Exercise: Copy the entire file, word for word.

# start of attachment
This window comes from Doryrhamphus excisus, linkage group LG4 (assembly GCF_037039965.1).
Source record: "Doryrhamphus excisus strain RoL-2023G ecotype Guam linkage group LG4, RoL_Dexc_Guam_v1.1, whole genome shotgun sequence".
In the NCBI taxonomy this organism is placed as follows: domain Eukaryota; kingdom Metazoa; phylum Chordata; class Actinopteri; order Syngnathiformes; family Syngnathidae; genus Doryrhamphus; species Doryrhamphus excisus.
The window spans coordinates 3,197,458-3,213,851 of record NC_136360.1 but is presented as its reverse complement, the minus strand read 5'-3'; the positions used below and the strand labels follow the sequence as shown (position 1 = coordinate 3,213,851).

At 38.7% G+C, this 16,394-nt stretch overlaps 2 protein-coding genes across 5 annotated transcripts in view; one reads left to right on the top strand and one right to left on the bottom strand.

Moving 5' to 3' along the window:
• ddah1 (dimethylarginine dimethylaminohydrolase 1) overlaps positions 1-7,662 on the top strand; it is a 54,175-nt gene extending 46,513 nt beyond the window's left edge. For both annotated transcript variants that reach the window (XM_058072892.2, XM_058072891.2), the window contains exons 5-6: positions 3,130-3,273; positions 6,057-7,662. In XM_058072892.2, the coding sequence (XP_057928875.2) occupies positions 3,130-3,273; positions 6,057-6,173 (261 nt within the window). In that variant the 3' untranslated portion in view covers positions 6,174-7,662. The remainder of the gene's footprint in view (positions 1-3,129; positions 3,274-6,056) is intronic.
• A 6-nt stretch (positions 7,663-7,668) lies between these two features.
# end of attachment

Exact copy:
This window comes from Doryrhamphus excisus, linkage group LG4 (assembly GCF_037039965.1).
Source record: "Doryrhamphus excisus strain RoL-2023G ecotype Guam linkage group LG4, RoL_Dexc_Guam_v1.1, whole genome shotgun sequence".
In the NCBI taxonomy this organism is placed as follows: domain Eukaryota; kingdom Metazoa; phylum Chordata; class Actinopteri; order Syngnathiformes; family Syngnathidae; genus Doryrhamphus; species Doryrhamphus excisus.
The window spans coordinates 3,197,458-3,213,851 of record NC_136360.1 but is presented as its reverse complement, the minus strand read 5'-3'; the positions used below and the strand labels follow the sequence as shown (position 1 = coordinate 3,213,851).

At 38.7% G+C, this 16,394-nt stretch overlaps 2 protein-coding genes across 5 annotated transcripts in view; one reads left to right on the top strand and one right to left on the bottom strand.

Moving 5' to 3' along the window:
• ddah1 (dimethylarginine dimethylaminohydrolase 1) overlaps positions 1-7,662 on the top strand; it is a 54,175-nt gene extending 46,513 nt beyond the window's left edge. For both annotated transcript variants that reach the window (XM_058072892.2, XM_058072891.2), the window contains exons 5-6: positions 3,130-3,273; positions 6,057-7,662. In XM_058072892.2, the coding sequence (XP_057928875.2) occupies positions 3,130-3,273; positions 6,057-6,173 (261 nt within the window). In that variant the 3' untranslated portion in view covers positions 6,174-7,662. The remainder of the gene's footprint in view (positions 1-3,129; positions 3,274-6,056) is intronic.
• A 6-nt stretch (positions 7,663-7,668) lies between these two features.